#### Answer

$$
4 y^{\prime \prime}-4 y^{\prime}-3 y=0
$$
The general solution of that equation is given by
$$ y=c_{1} e^{\frac{3}{2}t} +c_{2} e^{ -\frac{1}{2}t} $$
where $ c_{1} $ and $c_{2}$ are arbitrary constants.

#### Work Step by Step

$$
4 y^{\prime \prime}-4 y^{\prime}-3 y=0 \quad \quad (1)
$$
We assume that $ y = e^{rt}$, and it then follows that $r$ must be a root of the characteristic equation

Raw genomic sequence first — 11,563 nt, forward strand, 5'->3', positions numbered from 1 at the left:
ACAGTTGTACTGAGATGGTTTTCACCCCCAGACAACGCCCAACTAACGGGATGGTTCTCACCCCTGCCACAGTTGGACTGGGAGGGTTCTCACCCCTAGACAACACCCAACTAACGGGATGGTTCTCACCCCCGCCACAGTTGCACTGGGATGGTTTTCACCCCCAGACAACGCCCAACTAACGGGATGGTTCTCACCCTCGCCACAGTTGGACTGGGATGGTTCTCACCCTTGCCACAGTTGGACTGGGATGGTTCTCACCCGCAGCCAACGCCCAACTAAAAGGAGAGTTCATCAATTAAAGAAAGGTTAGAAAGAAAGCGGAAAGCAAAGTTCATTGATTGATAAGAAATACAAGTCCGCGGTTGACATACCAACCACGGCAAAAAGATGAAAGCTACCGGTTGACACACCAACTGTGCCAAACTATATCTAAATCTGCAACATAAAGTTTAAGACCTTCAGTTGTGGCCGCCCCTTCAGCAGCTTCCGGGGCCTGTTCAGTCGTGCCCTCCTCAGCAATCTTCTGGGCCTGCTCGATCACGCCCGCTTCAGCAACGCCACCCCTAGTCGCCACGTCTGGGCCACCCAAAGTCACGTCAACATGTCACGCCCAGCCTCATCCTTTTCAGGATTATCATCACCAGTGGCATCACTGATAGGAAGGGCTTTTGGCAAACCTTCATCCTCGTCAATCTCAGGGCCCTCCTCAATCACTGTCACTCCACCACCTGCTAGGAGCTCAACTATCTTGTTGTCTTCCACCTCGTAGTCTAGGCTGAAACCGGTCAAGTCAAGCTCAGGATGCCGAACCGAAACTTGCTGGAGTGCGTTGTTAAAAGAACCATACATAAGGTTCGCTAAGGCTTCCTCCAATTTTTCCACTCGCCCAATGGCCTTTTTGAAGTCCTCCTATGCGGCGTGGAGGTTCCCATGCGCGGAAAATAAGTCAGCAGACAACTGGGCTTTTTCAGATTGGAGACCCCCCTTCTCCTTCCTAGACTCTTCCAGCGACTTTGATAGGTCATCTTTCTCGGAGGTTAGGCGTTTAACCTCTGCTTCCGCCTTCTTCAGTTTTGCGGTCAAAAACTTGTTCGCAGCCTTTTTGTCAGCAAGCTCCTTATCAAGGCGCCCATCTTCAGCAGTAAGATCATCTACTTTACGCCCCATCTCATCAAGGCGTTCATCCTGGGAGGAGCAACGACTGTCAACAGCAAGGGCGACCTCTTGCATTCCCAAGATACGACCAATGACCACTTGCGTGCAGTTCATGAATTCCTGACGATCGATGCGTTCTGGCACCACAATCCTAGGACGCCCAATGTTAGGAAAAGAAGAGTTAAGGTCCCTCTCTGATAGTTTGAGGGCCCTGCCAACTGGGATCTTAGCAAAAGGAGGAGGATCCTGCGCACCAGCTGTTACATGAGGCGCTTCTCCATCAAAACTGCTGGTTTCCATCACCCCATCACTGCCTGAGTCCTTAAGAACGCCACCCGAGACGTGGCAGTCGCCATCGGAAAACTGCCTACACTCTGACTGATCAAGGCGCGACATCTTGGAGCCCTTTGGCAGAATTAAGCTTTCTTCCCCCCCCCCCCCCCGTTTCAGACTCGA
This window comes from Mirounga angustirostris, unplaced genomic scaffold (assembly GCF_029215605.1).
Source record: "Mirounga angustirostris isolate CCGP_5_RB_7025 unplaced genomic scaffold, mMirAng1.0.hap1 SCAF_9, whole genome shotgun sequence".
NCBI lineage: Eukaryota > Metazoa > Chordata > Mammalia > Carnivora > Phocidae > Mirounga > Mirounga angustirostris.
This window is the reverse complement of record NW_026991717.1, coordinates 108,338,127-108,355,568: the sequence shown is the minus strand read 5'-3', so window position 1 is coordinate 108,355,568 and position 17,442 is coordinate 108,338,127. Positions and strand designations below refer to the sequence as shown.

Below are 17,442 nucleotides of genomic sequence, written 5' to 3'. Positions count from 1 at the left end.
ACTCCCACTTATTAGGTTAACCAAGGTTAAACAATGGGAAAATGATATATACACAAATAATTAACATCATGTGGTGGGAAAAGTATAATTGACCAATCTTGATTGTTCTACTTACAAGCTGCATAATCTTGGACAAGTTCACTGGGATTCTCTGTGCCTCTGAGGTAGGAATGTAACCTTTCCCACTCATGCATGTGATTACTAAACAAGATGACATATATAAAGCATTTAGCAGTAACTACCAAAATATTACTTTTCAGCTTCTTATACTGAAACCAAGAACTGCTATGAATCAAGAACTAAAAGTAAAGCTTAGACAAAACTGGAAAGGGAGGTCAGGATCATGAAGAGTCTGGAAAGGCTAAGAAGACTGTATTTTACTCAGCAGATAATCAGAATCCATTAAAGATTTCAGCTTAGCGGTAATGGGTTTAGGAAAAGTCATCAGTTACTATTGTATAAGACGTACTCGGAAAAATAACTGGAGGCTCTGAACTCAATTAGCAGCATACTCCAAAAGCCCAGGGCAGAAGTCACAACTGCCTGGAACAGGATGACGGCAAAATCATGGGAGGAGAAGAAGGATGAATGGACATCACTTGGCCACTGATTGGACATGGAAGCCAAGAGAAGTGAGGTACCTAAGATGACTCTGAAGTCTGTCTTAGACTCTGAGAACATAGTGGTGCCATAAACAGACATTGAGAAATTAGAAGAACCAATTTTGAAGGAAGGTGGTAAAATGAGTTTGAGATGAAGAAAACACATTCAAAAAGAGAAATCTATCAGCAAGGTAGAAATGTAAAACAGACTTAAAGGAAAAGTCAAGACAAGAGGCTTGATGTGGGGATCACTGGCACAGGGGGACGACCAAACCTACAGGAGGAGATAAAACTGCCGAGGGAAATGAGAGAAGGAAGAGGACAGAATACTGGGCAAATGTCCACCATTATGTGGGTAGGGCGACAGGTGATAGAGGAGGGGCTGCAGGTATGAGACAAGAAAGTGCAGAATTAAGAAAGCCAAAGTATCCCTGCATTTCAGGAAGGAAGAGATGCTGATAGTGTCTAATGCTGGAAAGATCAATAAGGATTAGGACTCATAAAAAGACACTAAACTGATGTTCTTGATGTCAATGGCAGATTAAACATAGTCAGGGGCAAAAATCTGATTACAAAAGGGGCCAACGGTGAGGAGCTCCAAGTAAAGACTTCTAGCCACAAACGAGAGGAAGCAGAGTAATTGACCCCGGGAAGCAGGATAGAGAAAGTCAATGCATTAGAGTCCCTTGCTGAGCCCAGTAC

$$
4r^{2}-4 r-3=(r+\frac{1}{3})^{2}=(r-\frac{3}{2})(r+\frac{1}{2})=0,
$$
Thus the possible values of $r$ are $r_{1}=\frac{3}{2} , r_{2}=-\frac{1}{2}$; the general solution of Eq. (1) is
$$ y=c_{1} e^{\frac{3}{2}t} +c_{2} e^{ -\frac{1}{2}t} $$
where $ c_{1} $ and $c_{2}$ are arbitrary constants.